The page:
Creating in fringe time

The Sparkle Experiment small creative play equals connection

In a technology-driven world where internet access can be constant and mobile, every waiting moment or fringe time can be filled. The word ‘busy’ is now a common adjective to describe daily life but how much time do you consume media (internet, social media, tv, movies, audiobooks, podcasts, radio etc.) versus time you spend on a hobby or being creative? Being constantly in consuming mode, you miss the opportunity to create your own entertainment and develop skills through the habit of play as a adult. If you feel life is already full to the brim and there’s no time for a creative project, know you can always choose to find time. If you can find 2 minutes, you have time to be creative. Use the fringe time – time on the edges of your main duties – to quickly make something. Tap into your creativity on the move or on the fly by setting a 2 minute timer (check out ”Experiments” from the menu for artmaking ideas).

Lack of time is a myth and busy is a choice. You can choose to make space for creativity as Jessica N. Turner in The Fringe Hours argues “You make time for what is important to you.” And “You are never too busy to make time for what you love. It’s just a matter of prioritizing—evaluating how you spend your days and dedicating time for what you value. If something is really important to you, you will find a way to fit it into your life.”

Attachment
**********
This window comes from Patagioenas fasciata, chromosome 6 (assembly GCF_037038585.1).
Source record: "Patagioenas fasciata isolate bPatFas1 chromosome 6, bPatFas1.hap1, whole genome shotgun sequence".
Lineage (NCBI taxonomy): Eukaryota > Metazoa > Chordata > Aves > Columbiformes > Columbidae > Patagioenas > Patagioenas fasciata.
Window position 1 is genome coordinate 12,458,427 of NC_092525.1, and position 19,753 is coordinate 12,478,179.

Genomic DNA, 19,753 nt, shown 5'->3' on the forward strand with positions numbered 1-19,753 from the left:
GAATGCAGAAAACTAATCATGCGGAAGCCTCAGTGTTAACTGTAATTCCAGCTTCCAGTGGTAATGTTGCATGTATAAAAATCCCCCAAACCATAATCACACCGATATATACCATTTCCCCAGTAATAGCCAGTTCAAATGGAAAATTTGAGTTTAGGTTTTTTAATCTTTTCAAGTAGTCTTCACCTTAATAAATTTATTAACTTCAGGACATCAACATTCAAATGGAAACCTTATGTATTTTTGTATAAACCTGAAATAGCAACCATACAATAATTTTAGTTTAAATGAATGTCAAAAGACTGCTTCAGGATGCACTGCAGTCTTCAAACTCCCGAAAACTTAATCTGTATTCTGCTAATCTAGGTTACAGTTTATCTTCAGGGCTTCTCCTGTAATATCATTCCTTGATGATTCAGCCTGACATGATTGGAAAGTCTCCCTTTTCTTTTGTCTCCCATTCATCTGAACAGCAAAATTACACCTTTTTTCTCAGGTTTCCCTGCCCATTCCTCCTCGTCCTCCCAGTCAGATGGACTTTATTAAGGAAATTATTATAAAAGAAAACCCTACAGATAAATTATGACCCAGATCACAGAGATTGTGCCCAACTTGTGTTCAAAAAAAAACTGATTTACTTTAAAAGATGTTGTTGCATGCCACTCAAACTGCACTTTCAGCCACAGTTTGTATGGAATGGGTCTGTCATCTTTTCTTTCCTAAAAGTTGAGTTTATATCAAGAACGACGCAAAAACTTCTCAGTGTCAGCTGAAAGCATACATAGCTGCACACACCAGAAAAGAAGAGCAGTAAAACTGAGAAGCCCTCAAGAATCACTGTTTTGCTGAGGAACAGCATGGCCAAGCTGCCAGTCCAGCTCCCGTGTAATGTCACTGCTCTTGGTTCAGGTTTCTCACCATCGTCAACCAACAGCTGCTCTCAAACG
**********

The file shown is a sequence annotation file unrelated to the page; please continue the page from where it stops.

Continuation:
Don’t believe the story about there not being enough time when every day is filled with fringe time moments. Decide to make something, grab 2 minutes and make it.

“Activities and passions pursued during the fringe hours make a life more beautiful and the participant feel more alive and more uniquely herself.” — Jessica N. Turner, The Fringe Hours

Creativity is any original expression you pursue

The Sparkle Experiment small creative play equals connection

While the focus here at The Sparkle Experiment is on making art, it’s important to mention being creative isn’t just about drawing, collaging, doodling, painting or making marks on paper. Creativity is defined as ‘The use of imagination or original ideas to create something,’ and so that something can really be anything.

As Jessica N. Turner in The Fringe Hours explains “Creativity isn’t crafting; it is any original expression you pursue—running, playing music, gardening, sewing, cooking, and so on are all creative acts. Even activities like volunteering and throwing parties are creative pursuits because by giving of ourselves for others we are expressing ourselves in a meaningful way. Moreover, these are activities that inspire us in an indescribable way. And when we make room in our days to include them, we feel more alive and joyful.”

You can use whatever materials, methods or reasons you like to get creative. Don’t limit yourself to thinking creativity is painting on a canvas because from that limited viewpoint, you miss out on the abundance of creative possibilities.